It seems plausible that the lentivirus infection and/or cyclosporine treatment could alter the macrophage phenotype or activation state e.g. by activating the pattern recognition receptor signaling in the case of the former or via calcineurin inhibition in the case of the latter. To address these questions and to assess the functional properties of lentivirus and cyclosporine transduced reporter macrophage, we evaluated the reporter macrophages ability to assume M1 or M2 phenotypes by treating the cells either with LPS, IFNγ or LPS+IFNγ for various types of M1 macrophage polarization and with IL-4 for M2 polarization. We found that the reporter cells and the non-transduced control macrophages demonstrated nearly identical pattern of M1 (TNF-α, iNOS, IRF5) and M2 (CD206, Arg1, IRF4) marker gene expression in response to these polarization signals. Some relatively minor differences in the expression of individual markers between the control and reporter cells were seen, the most clear cut difference being in the expression of IRF5 between the control and reporter cells. This difference might be partially explained by the technical variation caused by the relatively small upregulation of IRF5 compared to the rest of the marker genes. The baseline expression of M1 and M2 markers between transducted and non-transducted M0 macrophages was similar suggesting that the lentivirus and cyclosporine treatment either did not affect the macrophage polarization or caused only short-lived and transient changes to macrophage phenotype. Indeed, calcineurin and its inhibition has been previously been reported to exert both pro- and anti-inflammatory effects on macrophages [20, 21]. Based on the current results it seems likely that these effects had already ceased by the time our reporter macrophages were polarized 3 days after the removal of lentivirus and cyclosporine.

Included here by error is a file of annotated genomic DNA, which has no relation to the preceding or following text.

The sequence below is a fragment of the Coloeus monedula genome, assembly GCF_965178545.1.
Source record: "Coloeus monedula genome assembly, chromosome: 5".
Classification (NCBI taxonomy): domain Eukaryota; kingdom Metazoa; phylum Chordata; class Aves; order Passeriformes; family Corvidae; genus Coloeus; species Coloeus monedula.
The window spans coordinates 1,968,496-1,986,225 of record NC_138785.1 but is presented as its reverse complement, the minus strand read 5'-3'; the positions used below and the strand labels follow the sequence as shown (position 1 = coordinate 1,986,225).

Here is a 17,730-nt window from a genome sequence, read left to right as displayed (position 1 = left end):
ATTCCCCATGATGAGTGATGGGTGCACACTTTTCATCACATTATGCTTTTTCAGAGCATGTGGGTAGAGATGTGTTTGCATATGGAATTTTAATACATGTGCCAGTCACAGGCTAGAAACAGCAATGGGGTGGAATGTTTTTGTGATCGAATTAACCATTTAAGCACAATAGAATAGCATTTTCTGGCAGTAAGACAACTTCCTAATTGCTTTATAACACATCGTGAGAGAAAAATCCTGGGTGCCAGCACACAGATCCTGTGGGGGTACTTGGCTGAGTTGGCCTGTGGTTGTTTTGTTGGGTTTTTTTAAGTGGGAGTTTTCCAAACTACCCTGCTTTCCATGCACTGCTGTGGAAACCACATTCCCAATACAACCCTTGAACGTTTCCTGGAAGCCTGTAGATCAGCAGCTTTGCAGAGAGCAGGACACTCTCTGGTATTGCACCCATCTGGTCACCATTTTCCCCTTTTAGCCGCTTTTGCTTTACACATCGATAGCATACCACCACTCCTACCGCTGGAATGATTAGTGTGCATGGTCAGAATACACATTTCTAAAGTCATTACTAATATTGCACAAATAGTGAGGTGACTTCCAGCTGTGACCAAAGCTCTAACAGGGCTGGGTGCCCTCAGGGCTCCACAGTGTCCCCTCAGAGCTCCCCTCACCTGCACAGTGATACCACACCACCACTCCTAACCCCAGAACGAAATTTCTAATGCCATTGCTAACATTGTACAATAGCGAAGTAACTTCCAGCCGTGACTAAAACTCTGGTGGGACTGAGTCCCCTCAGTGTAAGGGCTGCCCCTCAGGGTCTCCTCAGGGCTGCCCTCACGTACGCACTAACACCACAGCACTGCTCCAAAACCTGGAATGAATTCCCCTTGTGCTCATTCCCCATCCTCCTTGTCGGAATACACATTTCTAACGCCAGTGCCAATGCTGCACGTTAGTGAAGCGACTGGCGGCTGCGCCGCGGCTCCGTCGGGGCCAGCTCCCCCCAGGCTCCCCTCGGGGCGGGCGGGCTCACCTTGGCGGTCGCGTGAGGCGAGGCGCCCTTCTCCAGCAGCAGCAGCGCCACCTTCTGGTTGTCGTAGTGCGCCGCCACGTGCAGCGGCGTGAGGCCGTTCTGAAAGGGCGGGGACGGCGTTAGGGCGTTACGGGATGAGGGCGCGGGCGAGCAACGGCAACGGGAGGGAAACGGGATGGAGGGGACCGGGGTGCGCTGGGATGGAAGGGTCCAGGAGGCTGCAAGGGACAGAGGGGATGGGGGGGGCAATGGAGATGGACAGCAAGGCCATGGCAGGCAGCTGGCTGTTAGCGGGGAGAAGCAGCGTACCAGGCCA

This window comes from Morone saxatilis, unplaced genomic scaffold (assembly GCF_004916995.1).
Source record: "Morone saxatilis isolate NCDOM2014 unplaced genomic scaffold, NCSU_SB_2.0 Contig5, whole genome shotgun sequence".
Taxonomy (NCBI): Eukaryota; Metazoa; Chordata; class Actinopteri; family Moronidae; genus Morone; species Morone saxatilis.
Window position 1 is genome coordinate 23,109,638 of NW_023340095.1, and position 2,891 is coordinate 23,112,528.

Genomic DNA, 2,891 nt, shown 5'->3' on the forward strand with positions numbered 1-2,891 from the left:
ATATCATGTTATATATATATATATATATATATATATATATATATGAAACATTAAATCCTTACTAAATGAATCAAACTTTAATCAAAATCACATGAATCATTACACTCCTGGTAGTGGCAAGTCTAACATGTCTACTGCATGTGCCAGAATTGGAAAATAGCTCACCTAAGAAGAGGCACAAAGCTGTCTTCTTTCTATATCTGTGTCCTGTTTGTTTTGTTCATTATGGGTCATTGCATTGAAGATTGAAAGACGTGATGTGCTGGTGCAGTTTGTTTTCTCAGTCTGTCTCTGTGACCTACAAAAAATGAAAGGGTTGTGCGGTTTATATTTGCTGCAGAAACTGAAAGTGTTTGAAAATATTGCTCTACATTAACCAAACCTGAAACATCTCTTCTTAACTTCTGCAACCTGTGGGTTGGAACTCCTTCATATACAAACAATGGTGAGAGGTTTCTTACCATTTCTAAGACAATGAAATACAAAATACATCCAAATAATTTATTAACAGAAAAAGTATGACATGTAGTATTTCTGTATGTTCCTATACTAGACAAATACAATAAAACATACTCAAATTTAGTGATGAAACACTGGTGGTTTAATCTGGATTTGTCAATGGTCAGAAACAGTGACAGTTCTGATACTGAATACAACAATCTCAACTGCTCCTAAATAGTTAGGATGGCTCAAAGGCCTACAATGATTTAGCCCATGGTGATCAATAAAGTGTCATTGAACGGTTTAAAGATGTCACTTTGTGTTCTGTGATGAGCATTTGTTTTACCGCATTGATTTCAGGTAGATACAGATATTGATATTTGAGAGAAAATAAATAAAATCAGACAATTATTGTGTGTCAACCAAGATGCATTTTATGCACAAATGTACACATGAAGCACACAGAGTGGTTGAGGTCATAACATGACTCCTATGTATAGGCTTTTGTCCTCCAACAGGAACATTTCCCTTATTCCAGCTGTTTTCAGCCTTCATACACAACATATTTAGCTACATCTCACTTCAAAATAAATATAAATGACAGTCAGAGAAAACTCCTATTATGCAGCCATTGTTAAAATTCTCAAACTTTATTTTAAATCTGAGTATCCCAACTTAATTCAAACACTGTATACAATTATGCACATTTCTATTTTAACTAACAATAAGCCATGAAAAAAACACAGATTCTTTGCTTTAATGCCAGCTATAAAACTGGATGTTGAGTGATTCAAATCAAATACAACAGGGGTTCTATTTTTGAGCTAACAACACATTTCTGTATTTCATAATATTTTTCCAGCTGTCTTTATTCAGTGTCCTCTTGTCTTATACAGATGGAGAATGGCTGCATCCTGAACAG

Next we evaluated how the polarization treatment affected the expression of GFP/FLUC in reporter macrophages. Somewhat unexpectedly the various treatments to induce M1 polarization led into 40% reduction in GFP expression and FLUC activity, while M2 polarization was associated with 30% increased GFP expression and FLUC activity compared to non-polarized M0 macrophages. To elucidate this somewhat unexpected phenomenon we performed transcription factor binding element analysis of the ubiquitin promoter driving the expression of GFP/FLUC to identify M1 and M2 related transcription factors using TFSEARCH [13]. Indeed, we found that the promoter region contained the binding site for CREB, known to be induced by IL-4 signaling, possibly explaining the increased GFP/FLUC expression in M2 macrophages [22]. The reason for down regulation of GFP/FLUC due to LPS or IFNγ treatment remains unclear.